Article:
anoxic seawater, it was predicted that the chemistry of all trace
metals except Cr and Mn will be controlled by the precipitation of metal
sulfide solids. This metal speciation held for dilutions up to
3000.</p>
<p>The net environmental impacts of this scheme should be salutary.
The trace metals in the sludge should be immobilized in the anaerobic
bottom sediments of the basins. Apparently no lifeforms higher than
bacteria are there to be disrupted. The proposed deep-water discharges
would remove the need for potentially expensive and energy-intensive
land disposal alternatives and would end the discharge to the highly
productive water near the ocean surface.</p>
https://resolver.caltech.edu/CaltechTHESIS:04292014-113745649Characterization of Large Earthquakes on the San Andreas Fault in the Carrizo Plain: Implications for Fault Mechanics and Seismic Hazard
https://resolver.caltech.edu/CaltechTHESIS:01072013-092342447
Year: 1993
DOI: 10.7907/zs8s-9j51
<p>Despite the widespread use of geomorphic offset measurements for
calculating earthquake probabilities, little attention has been paid to either the
uncertainties in the interpretation of offset geomorphic features, or the effects
of these uncertainties on fault models and estimates of seismic hazard.
Interpretation of offsets along the San Andreas fault in the Carrizo Plain have
been the basis of hypotheses of a strong Carrizo fault segment which regularly
breaks in great earthquakes several centuries apart with dextral surface slip on
the order of 10 m per event.</p>
<p>The smallest geomorphic offset measurements along a 6 km stretch of
the fault southeast of Wallace Creek vary between ~6.5 m and ~10m. A 3-D
excavation of alluvial deposits at the Phelan fan shows that at least 6.6 to 6.9
m of dextral slip occurred during the 1857 Fort Tejon earthquake, and that the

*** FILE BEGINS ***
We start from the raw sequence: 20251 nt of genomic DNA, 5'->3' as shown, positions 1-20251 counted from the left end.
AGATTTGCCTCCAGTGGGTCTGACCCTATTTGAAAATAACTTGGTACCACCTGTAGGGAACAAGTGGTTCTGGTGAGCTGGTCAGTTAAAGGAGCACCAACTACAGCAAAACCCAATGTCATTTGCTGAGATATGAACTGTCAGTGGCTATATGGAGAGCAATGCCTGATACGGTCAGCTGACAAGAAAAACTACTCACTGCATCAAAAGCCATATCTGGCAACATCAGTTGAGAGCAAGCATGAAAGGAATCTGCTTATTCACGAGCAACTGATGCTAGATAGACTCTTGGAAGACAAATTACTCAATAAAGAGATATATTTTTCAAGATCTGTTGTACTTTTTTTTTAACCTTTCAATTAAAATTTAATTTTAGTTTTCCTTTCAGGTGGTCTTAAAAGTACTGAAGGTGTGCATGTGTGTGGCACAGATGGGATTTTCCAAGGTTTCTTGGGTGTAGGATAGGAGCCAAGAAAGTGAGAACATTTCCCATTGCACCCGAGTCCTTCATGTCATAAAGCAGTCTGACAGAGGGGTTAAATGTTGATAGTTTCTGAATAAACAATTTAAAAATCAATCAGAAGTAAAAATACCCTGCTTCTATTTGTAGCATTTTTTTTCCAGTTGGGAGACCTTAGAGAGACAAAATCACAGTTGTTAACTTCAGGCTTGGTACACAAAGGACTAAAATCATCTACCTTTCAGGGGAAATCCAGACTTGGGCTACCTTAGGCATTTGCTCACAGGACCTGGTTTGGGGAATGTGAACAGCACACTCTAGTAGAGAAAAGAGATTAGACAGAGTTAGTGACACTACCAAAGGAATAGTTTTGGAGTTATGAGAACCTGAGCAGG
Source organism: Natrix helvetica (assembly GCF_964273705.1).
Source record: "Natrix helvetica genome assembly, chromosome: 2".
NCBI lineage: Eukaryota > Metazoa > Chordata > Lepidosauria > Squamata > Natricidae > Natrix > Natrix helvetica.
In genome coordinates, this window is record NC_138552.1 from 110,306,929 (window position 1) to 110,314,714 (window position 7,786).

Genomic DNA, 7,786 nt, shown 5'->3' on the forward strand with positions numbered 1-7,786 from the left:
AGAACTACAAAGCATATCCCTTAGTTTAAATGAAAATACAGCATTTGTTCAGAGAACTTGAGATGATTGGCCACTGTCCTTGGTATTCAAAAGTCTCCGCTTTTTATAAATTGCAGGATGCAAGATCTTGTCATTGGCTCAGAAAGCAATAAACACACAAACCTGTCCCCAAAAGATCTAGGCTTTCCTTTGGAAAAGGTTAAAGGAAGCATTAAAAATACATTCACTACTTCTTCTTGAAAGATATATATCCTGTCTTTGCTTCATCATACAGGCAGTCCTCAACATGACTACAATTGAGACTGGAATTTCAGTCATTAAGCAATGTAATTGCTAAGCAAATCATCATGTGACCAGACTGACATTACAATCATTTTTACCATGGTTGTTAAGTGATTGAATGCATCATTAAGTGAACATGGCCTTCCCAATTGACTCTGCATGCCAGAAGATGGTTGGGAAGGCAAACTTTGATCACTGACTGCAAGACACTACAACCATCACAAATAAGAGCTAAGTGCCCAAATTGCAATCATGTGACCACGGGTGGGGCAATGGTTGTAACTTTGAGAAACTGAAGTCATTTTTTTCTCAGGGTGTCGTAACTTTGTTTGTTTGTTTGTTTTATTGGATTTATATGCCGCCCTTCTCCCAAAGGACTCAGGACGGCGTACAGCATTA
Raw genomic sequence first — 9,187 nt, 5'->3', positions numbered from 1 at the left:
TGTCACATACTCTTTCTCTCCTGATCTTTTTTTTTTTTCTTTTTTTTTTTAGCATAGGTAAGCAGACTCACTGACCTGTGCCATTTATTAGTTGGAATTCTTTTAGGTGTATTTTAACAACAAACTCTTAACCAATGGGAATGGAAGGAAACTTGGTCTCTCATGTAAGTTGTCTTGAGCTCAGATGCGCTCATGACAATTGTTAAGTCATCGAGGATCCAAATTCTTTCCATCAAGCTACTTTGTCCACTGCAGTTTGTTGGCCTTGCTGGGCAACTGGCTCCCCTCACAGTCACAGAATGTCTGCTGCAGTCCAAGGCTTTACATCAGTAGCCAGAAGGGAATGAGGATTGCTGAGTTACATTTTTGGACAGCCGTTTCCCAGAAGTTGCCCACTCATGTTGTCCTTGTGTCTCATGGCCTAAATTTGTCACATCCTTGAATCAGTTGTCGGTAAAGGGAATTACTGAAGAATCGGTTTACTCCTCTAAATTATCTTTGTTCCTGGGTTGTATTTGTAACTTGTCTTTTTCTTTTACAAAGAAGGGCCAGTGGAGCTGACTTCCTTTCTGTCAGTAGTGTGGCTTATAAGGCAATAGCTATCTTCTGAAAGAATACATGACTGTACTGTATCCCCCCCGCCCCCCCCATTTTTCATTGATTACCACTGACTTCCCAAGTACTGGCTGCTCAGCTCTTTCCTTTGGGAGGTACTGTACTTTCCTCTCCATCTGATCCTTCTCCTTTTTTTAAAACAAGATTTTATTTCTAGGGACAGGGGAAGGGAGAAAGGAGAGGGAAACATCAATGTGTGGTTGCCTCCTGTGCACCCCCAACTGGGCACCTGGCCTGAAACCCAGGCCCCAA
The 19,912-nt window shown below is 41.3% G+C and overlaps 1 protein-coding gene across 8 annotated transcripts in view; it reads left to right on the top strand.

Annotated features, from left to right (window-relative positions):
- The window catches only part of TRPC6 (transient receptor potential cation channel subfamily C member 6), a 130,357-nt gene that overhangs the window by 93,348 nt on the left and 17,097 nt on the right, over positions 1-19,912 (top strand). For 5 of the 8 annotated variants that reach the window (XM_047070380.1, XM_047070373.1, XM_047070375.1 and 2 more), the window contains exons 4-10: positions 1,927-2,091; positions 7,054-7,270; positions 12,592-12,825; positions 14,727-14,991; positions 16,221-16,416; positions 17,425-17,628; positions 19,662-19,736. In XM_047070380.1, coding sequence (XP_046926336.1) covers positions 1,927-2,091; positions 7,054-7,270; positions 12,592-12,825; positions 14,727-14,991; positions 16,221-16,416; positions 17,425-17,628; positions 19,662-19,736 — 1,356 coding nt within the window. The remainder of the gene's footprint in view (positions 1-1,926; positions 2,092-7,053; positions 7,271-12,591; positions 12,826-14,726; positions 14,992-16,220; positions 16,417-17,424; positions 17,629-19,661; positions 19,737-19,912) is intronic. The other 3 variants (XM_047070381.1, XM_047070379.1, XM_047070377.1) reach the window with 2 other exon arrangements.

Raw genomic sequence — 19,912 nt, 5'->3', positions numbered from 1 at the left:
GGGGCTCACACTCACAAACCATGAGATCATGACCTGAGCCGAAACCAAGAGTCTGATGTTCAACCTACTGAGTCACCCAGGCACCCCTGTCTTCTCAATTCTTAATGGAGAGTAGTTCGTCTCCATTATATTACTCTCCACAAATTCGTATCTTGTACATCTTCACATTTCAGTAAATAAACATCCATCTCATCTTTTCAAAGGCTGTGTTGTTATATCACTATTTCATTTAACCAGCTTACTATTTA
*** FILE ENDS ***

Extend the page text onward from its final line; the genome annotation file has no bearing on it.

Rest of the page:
penultimate earthquake occurred several centuries prior to 1857. Thus, either
the amount of surface slip varied several meters over a 2-3 km stretch of the
fault in 1857, or 2 to 3 meters of slip in a penultimate earthquake was
followed by ~7 m of slip in 1857.</p>
<p>Two monuments from an 1855 survey which spans the San Andreas
fault in the Carrizo Plain have been displaced 11.0 ± 2.5m right-laterally by the
great earthquake of 1857. This magnitude of offset is consistent with
geomorphic indications that slip across the fault during the 1857 earthquake
and associated foreshocks and aftershocks varied from 6.6 to 10 m over 2.6 km
along this section. Comparison of recent geodetic measurements with the
late Holocene slip rate at Wallace Creek shows that fault slip rates determined
from short-term wide aperture measurements are indistinguishable from
rates determined from long-term narrow aperture measurements. Using
radiocarbon dates of the penultimate large earthquake and measurements of
slip in 1857, we calculate an average slip rate for the last complete earthquake
cycle that is at least 25% lower than the late Holocene slip rate on the main
fault trace. This suggests that variation in fault slip during the 1857
earthquake left a slip deficit in at least the upper 1km of crust at Wallace
Creek. Slip in future earthquakes may compensate this deficit.</p>
<p>Three trenches across the San Andreas fault on the Bidart fan in the
Carrizo Plain record evidence of 7 previous earthquakes. Radiocarbon dating
indicates five earthquakes, including the 1857 earthquake, have occurred
since A.D. 1218. The penultimate earthquake, event B, occurred between 1405
and 1510 A.D. Several centuries before 1857, events B, C, D and E occurred in
a temporal cluster after approximately 1218 A.D. and prior to 1510 A.D. The
average recurrence interval within this cluster ranges from 73 to 116 years,
depending on assumptions. Events B and D may correlate with prehistoric
earthquakes recorded in sediments elsewhere along the southern San
Andreas fault. Events C and E appear to have ruptured locally in smaller
magnitude earthquakes. Surface slip from either event B, or events B and C
combined, totals 7 to 11 m.</p>
<p>If fault strength is defined by long earthquake repeat time, then the
Carrizo segment of the San Andreas is not inherently stronger than the
Mojave segment. The temporal and spatial distribution of large earthquakes
on the San Andreas fault is difficult to reconcile with slip-based theories of
segmentation of strike-slip faults. Temporal patterns of seismicity may be
more robust than spatial trends. Clusters of large earthquakes analogous to
sequences of foreshocks, mainshocks and aftershocks may occur on longer
time scales of seismic "supercycles."</p>
https://resolver.caltech.edu/CaltechTHESIS:01072013-092342447Laboratory Analysis of Settling Velocities of Wastewater Particles in Seawater using Holography
https://resolver.caltech.edu/CaltechETD:etd-02022007-152444
Year: 1988
DOI: 10.7907/0zds-gj34